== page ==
In this article, Dowd and Pallotta offer a sociological perspective on the movie genre of romantic comedies. Cultural ideals of romance, they say, have changed throughout time, and the changes of the 20th century can be analyzed through movies. Movies are imbedded with cultural scripts that reflect the social norms of various ages. Dowd and Pallotta aim to complete a systematic analysis of romantic comedies, and to do so, they set strict definitions for what would constitute such a movie, leaving out movies that were no longer available, movies that featured romance only as a side plot, movies that mixed genres, and more. After using their definitions to rule out all inapplicable films, they ends up 182 films that qualified, all made between 1930 and 1999. Though not individually analyzed, Sabrina was included in this group of films, thus contributing to the analysis as a whole.
Because this article takes a methodological approach, it is not very accessible for the average film scholar. It also talks about trends as a whole, leaving out the detailed scene analyses that those interested in films often enjoy. But the article does a good job of trying to examine what the medium of film might have to say about our culture, and its strength lies in its ability to offer empirical evidence of trends, such as an explosion of romantic comedies in the 1990s, as opposed to individual examples. In this way, we can look at the trends of particular decades. When Sabrina was released, in the 1950s, for example, romantic drama was more popular than romantic comedy, a reversal of what is currently true. Other subsets that are popular now, such as teen romances or romances that feature supernatural elements (like 1990's Ghost), were nearly nonexistent in the 1950s.
The study also found that cultural conditions have effectively killed many formerly popular plotlines of romance movies. Couples in different classes, for example, no longer offer a "convincing dramatic impediment." Movies that feature these aging romantic conventions," then, can only remain popular today as "relics of an earlier era." This statement serves to justify Sabrina's ongoing popularity despite its perhaps hard-to-swallow plotline. All in all, romantic films, even the current ones, do continue to reinforce some of the more conservative romantic tendencies in our culture, namely the importance of marriage and fidelity, and this has not changed since the days when Sabrina was released.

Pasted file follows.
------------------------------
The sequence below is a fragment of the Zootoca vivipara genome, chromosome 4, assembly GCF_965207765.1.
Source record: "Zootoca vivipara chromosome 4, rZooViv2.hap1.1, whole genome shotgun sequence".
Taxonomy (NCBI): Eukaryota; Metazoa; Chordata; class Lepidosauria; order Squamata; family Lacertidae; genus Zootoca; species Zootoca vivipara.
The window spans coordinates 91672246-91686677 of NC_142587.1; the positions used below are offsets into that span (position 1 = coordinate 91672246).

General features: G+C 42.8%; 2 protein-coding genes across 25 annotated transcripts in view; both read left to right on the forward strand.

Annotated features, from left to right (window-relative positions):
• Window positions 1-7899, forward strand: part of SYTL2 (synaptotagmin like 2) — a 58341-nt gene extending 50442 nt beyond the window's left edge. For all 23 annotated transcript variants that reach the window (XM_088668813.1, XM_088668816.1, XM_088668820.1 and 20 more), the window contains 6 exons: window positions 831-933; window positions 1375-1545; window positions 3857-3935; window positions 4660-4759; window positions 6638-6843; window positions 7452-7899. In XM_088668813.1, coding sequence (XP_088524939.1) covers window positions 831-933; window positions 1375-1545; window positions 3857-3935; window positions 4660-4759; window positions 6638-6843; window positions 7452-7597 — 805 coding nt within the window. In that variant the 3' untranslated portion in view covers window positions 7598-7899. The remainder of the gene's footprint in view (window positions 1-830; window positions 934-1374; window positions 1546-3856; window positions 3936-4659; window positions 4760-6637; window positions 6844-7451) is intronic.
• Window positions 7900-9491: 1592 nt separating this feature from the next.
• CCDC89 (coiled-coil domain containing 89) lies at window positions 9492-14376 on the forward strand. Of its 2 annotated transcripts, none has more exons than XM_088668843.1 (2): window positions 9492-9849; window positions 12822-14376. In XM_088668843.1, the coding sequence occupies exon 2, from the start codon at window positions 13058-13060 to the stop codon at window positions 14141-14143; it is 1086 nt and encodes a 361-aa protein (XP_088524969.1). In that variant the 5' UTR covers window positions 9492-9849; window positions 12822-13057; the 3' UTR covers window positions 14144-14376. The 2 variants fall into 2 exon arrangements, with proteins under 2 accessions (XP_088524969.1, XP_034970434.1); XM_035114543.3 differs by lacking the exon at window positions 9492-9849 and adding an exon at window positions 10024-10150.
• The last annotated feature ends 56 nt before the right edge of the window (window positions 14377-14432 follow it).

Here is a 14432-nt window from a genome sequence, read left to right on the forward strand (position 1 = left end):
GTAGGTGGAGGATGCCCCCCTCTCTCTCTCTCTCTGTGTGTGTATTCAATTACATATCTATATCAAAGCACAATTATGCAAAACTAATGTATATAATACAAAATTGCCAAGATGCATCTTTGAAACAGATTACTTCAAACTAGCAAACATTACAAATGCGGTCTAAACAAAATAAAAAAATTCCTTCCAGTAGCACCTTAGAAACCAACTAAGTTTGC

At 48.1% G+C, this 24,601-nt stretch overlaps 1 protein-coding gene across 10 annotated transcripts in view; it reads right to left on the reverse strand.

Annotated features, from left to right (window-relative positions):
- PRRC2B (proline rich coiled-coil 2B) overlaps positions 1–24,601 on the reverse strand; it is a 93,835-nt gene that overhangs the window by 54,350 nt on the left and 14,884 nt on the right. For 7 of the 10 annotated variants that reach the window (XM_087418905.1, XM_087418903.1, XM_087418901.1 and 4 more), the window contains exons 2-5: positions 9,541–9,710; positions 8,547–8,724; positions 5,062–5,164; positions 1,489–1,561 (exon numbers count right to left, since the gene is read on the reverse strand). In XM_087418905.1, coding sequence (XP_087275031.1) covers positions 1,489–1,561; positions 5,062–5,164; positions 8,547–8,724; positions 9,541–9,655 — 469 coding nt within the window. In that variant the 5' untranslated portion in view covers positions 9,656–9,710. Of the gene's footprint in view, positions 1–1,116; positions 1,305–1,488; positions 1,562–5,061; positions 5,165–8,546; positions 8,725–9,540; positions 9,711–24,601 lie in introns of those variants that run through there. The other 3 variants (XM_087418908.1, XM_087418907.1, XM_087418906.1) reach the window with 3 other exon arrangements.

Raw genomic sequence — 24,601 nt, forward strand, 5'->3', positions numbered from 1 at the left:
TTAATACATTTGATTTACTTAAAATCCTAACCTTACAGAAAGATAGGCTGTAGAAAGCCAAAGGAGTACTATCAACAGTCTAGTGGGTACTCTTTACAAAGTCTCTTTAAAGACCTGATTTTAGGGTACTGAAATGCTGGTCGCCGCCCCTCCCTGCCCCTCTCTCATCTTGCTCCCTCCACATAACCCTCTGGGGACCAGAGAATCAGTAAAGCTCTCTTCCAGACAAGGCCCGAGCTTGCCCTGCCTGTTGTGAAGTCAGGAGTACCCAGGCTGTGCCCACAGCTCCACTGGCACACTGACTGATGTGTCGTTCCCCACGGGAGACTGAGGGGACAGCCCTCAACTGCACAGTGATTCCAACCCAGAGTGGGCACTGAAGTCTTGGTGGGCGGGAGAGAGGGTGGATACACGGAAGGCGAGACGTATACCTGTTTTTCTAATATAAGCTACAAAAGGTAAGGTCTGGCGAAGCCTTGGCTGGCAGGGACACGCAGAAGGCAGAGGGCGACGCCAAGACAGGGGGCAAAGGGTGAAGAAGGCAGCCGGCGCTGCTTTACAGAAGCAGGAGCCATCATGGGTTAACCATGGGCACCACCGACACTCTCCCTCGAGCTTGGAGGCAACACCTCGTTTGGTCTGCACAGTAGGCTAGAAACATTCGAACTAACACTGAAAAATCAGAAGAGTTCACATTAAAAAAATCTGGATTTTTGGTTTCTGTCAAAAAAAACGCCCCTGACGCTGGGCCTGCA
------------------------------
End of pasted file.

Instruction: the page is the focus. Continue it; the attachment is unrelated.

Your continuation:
Gefen and Ridings, both local Philadelphia scholars, begin by recapping women's and men's sociolinguistic patterns of discourse as prior discussed in the literature. They hypothesize that women, more than men, will wish to both receive support from and give support to a virtual community in which they are participating. In addition, they hypothesize that such support will influence women's assessment of the quality of that virtual community, and that women will more constantly than men rate their virtual community as having higher quality. They surveyed 39 discussion boards, which they divided into men's, women's, and mixed boards. As to be expected, women more than men were found to go to discussion boards for support. One of the interesting results they found is that the men surveyed also sought rapport and support, but did so more often in men's-only communities, presumably where an expectation of common language would be held, and did not rate them lower in quality, even though rapport-seeking can be considered as indicating inferior social status among men according to past sociolinguistic studies. When the men did seek rapport in mixed-gender groups, it did not affect their assessment of the board's quality because there was an expectation of rapport-seeking inherent in the mixed-gender environment, since women were present and rapport-seeking is a characteristic of women's speech. The authors admit that even as they tried to control for gender-bias in the chosen bulletin boards, that some of the communities were specifically support/rapport based (eg. cancer support) and that may have skewed the data towards women's speech and away from men's speech.
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Winter and Huff's study focuses on a 1996 survey of a women's only online bulletin board for computer scientists called SYSTERS. Although the study is 9 years old, it still brings voice to women who were previously marginalized as gender minorities in their field of work/study. The authors discuss the issue of same-gender boards being both "havens" and "ghettos" for women online, and also provide some support for Cass Sunstein's theory that the internet allows for the consolidation of like opinions - both positive and negative, as in the case of women's forums and online sexual harassment, respectively. Based upon their work, the authors felt that the differences between the genders in online communication was equal or magnified to that present in speech.
Shade's research, although not linguistic in nature, is useful to provide a background into women's roles in constructing the Internet. She begins by reviewing research on gendered uses of various communications technologies, including the telephone, radio, and television. She discusses cyberactivism and feminism, as well as public policy determining women's access to the internet. She cites a case study of women in China and internet access implementation and concludes with a discussion of whether women are merely consumers targeted by merchants or active citizens in an online sisterhood (discussions that we have held in class as well).